Self-tutoring about bird watching: the tutor observes black-capped chickadees.
Reading today about black-capped chickadees, numerous sources suggest they don’t live on Vancouver Island. While I don’t want to be controversial, I believe that they do live here, and that I see them often.
A story about one:
Early last February, late on a Sunday afternoon, my younger son and I went for a walk in the woods. We intended to retrace steps from when he was much younger; back then, my two sons and I walked in the woods every weekend. In recent years, we’ve all but stopped. Therefore, returning to the woods that afternoon was a welcome, yet somewhat melancholy, occasion.
The temp was around -4C, the day dry, but gray. Apart from us, the woods were well-nigh deserted. We arrived at one of the destinations the kids loved to visit when they were younger, then casually milled about, talking about life.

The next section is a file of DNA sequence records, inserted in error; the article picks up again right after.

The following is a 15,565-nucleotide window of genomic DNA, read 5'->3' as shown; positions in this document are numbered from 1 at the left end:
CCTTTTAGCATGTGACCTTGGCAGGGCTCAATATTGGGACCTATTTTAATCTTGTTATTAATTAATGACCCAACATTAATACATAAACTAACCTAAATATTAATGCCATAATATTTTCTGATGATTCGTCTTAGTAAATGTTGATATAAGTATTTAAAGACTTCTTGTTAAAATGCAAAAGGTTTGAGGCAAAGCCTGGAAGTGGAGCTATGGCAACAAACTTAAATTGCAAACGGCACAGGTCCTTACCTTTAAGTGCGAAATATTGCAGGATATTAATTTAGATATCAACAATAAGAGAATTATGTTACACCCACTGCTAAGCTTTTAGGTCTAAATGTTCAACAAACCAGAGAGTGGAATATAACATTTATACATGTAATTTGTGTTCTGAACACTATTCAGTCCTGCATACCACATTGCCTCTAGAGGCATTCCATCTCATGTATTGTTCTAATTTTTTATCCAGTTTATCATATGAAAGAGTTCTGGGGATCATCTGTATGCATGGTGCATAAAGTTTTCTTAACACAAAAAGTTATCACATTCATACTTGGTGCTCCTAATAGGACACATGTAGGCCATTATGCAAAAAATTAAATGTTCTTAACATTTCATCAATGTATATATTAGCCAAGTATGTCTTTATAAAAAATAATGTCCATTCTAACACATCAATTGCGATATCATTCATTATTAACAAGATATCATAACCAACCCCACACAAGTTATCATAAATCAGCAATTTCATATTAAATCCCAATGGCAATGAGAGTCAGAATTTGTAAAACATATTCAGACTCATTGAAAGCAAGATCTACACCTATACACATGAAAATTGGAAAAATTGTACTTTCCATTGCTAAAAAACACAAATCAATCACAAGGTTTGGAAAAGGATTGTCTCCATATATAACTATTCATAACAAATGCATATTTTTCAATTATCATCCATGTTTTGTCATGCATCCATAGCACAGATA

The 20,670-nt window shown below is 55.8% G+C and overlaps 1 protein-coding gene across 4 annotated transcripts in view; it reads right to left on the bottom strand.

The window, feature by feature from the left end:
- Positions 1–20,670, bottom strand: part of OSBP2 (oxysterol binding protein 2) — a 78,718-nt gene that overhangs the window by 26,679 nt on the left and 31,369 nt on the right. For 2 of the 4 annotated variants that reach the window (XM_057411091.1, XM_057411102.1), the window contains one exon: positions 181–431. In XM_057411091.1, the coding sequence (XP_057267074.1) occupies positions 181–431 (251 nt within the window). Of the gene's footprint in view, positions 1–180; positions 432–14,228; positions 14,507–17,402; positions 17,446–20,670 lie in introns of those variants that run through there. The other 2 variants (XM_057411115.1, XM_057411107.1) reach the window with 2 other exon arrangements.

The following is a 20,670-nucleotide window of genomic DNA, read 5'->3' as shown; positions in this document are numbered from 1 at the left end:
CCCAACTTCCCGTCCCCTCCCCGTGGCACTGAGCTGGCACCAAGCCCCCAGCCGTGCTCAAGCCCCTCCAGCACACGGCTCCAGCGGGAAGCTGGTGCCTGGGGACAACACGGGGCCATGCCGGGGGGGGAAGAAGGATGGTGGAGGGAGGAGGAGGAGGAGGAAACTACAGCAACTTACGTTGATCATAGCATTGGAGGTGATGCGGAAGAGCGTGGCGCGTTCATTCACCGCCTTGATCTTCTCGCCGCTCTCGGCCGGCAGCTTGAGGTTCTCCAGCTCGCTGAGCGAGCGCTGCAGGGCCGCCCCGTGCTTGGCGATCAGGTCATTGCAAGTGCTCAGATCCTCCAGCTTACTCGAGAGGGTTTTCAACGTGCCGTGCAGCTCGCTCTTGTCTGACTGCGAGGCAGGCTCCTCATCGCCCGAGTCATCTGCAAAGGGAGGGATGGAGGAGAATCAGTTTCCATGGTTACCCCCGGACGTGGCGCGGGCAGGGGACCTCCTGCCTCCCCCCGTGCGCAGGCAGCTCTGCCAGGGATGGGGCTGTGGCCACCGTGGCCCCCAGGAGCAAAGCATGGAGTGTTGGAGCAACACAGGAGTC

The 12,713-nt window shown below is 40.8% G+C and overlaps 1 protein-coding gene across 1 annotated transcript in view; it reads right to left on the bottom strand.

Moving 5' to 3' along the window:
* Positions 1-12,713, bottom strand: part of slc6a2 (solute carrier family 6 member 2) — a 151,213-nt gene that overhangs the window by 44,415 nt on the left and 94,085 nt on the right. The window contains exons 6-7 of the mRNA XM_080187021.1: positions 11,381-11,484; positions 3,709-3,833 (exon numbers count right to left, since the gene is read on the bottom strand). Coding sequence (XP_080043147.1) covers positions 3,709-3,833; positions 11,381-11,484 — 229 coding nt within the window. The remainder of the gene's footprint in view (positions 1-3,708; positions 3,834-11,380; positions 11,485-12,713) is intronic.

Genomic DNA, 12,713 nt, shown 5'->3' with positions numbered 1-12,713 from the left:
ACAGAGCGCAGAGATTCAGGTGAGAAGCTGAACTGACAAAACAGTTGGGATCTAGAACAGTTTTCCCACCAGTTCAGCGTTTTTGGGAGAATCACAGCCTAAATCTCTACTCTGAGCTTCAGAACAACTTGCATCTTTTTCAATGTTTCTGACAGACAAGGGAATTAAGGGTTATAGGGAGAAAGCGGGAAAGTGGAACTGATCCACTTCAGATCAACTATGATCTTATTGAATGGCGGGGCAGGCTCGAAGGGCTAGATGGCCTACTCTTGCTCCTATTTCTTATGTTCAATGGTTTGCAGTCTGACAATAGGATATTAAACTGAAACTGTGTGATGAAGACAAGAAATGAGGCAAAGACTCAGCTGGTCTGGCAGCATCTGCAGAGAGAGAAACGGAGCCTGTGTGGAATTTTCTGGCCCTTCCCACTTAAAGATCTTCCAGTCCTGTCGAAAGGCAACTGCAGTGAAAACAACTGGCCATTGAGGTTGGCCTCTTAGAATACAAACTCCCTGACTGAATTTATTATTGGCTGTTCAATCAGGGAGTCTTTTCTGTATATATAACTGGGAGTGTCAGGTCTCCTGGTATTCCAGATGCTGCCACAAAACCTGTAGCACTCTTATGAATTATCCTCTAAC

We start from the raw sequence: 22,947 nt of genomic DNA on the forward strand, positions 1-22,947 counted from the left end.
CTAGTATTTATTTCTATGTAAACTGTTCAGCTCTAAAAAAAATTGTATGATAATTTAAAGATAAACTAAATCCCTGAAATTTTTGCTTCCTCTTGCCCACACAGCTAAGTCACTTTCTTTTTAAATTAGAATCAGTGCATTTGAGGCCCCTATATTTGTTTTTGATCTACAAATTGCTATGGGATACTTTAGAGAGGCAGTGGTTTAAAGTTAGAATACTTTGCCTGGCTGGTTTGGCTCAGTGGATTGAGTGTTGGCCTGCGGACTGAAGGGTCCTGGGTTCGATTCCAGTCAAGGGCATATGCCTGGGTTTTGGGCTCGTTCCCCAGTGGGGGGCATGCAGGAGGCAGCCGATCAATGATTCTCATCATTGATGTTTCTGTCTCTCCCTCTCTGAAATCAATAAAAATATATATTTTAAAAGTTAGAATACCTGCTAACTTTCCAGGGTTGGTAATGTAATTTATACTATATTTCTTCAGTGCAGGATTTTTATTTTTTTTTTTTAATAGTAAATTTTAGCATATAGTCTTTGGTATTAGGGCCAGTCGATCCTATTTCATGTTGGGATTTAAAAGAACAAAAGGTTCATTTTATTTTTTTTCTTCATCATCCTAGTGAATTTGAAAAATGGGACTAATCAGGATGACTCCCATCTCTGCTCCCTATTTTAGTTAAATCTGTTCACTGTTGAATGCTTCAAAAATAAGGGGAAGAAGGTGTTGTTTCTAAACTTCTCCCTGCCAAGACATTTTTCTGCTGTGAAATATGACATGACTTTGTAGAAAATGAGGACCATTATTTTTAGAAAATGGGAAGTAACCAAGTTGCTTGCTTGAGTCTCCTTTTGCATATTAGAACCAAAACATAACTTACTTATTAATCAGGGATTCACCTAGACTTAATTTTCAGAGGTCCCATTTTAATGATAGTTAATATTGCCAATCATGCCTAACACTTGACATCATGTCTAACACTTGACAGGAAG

The woods were cold and still; the sun was trying to break though the clouds before it set. I wondered how life could return to this frozen place.
Suddenly, a quiet sound reached my ears, and I turned toward a light bustle near the ground. Close by, a bird flitted in and out of view. I asked my son to describe it, but I saw it as well: it looked to me like a black-capped chickadee.
The bird often made a single-note call as it darted nearer and further away, sometimes keeping just out of sight behind a wide tree. Its call I would describe as the “tseet” that Lesley mentions in her video among the sources below.
Lesley describes “tseet” as a call made towards strangers. Were we, indeed, being formally contacted by the chickadee? Its presence reassured me that indeed, nature would restore life to that quiet hollow.
I hope to return there and reconnect with that chickadee: Perhaps we’re no longer strangers:)
Jack of Oracle Tutoring by Jack and Diane,
Campbell River, BC.